Plant a Fall Crop

Sowing and planting in summer is a great way to get the most out of your garden space. I just sowed beets and broccoli in early August and will be able to squeeze in another crop of vegetables before winter snow and hard freezes put an end to my growing season. The plants mature in fall and provide a nice second harvest. This fall crop allows a garden to produce a full second season.

Beets are a good fall crop

My lettuce and spinach beds were pretty well spent after the plants bolted and went to seed. Many gardeners would clean up those beds and let them lie fallow until spring, but I used that space to plant another crop. That essentially doubles my garden output without increasing its overall size.

The key is understanding the difference between cool season and warm season garden plants. Cool season plants are the ones we usually plant in spring. They include cabbage, lettuce, spinach, kale, peas, radish, beets, and chard. These plants can handle an occasional bout with cold temperatures. Warm season plants are the ones we plant after the last frost date. They include tomatoes, peppers, vine squash, and melons. When those plants experience frost they shrivel and die.

We can sow cool season plant seeds in early spring because the young plants aren’t killed by late frost. Many gardeners know that it takes awhile for many of those seeds to germinate because of cold soil temperatures. When they do begin to grow, their productive season can be short because the heat of summer tends to affect them adversely and they flower, go to seed, and fade quickly.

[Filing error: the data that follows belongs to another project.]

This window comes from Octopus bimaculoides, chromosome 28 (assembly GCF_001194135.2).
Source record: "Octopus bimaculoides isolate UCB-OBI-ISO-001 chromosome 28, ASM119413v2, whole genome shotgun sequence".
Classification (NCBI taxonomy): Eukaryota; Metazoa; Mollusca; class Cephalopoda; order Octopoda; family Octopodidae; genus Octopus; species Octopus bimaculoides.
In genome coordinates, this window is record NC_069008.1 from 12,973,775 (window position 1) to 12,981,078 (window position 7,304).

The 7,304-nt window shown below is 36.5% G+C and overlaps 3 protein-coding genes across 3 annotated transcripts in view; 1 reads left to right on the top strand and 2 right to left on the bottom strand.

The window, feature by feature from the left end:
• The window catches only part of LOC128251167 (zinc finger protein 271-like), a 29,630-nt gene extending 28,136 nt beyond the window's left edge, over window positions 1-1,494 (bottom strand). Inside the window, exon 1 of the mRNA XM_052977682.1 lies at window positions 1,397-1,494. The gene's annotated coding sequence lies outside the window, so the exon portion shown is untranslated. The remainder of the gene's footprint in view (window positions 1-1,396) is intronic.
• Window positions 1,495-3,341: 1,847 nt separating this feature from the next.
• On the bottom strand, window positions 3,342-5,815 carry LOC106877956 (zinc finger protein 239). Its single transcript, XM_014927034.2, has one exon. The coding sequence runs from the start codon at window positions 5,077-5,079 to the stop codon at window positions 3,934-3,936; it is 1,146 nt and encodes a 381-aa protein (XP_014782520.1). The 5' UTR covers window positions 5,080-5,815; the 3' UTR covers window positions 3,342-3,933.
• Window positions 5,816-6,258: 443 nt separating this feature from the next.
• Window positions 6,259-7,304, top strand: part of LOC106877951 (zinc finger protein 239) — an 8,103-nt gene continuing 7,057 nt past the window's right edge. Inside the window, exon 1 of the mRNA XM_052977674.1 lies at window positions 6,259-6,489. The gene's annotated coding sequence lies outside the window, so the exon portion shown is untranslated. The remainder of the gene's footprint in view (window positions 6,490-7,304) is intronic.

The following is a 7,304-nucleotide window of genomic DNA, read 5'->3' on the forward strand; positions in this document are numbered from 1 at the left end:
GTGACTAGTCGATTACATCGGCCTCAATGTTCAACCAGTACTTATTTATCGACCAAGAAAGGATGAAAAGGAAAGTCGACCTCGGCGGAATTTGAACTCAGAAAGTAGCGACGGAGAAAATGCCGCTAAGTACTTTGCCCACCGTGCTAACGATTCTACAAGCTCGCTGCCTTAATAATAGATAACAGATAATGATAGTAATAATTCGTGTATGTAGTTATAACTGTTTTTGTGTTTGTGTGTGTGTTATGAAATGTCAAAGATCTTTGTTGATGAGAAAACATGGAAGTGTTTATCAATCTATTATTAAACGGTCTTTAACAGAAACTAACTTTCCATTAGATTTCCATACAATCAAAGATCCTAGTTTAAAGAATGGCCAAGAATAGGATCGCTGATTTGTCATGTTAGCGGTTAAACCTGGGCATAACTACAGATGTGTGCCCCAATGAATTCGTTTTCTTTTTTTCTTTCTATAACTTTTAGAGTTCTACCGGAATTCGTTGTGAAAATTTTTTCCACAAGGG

Sowing these same seeds in late summer results in quick germination in the warm soil. There is no cold threat to the young plants and they grow quickly. As they mature and begin to fruit an occasional early frost may threaten, but the larger plants can shrug it off easily. There is absolutely no threat of high temperatures causing the plant to bolt so they produce fruit until they die.

That’s one of the greatest advantages to planting a fall crop:  the production of fruit is often longer and greater than spring crops. These plants often relish the cool temperatures and rather than respond poorly to hot days they respond richly to cold days. Many people think these plants produce tastier produce after they’ve been exposed to cold.